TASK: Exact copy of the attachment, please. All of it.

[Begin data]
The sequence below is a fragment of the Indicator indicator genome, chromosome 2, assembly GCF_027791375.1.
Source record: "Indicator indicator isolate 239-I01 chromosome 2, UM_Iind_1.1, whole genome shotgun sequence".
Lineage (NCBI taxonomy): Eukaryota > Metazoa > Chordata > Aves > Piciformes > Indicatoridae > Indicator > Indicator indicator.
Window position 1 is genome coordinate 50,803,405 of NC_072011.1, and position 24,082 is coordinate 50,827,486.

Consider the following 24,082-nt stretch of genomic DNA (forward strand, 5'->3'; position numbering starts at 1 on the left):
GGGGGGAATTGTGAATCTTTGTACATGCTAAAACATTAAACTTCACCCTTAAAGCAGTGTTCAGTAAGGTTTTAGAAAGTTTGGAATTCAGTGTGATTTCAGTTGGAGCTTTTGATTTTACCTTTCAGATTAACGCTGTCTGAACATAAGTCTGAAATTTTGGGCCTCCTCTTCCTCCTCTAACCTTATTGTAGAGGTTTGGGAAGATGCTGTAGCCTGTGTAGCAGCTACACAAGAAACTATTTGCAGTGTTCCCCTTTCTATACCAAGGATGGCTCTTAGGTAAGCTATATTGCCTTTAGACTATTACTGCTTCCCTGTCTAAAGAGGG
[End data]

The sequence below is a fragment of the Indicator indicator genome, chromosome 2, assembly GCF_027791375.1.
Source record: "Indicator indicator isolate 239-I01 chromosome 2, UM_Iind_1.1, whole genome shotgun sequence".
Lineage (NCBI taxonomy): Eukaryota > Metazoa > Chordata > Aves > Piciformes > Indicatoridae > Indicator > Indicator indicator.
Window position 1 is genome coordinate 50,803,405 of NC_072011.1, and position 24,082 is coordinate 50,827,486.

Consider the following 24,082-nt stretch of genomic DNA (forward strand, 5'->3'; position numbering starts at 1 on the left):
GGGGGGAATTGTGAATCTTTGTACATGCTAAAACATTAAACTTCACCCTTAAAGCAGTGTTCAGTAAGGTTTTAGAAAGTTTGGAATTCAGTGTGATTTCAGTTGGAGCTTTTGATTTTACCTTTCAGATTAACGCTGTCTGAACATAAGTCTGAAATTTTGGGCCTCCTCTTCCTCCTCTAACCTTATTGTAGAGGTTTGGGAAGATGCTGTAGCCTGTGTAGCAGCTACACAAGAAACTATTTGCAGTGTTCCCCTTTCTATACCAAGGATGGCTCTTAGGTAAGCTATATTGCCTTTAGACTATTACTGCTTCCCTGTCTAAAGAGGG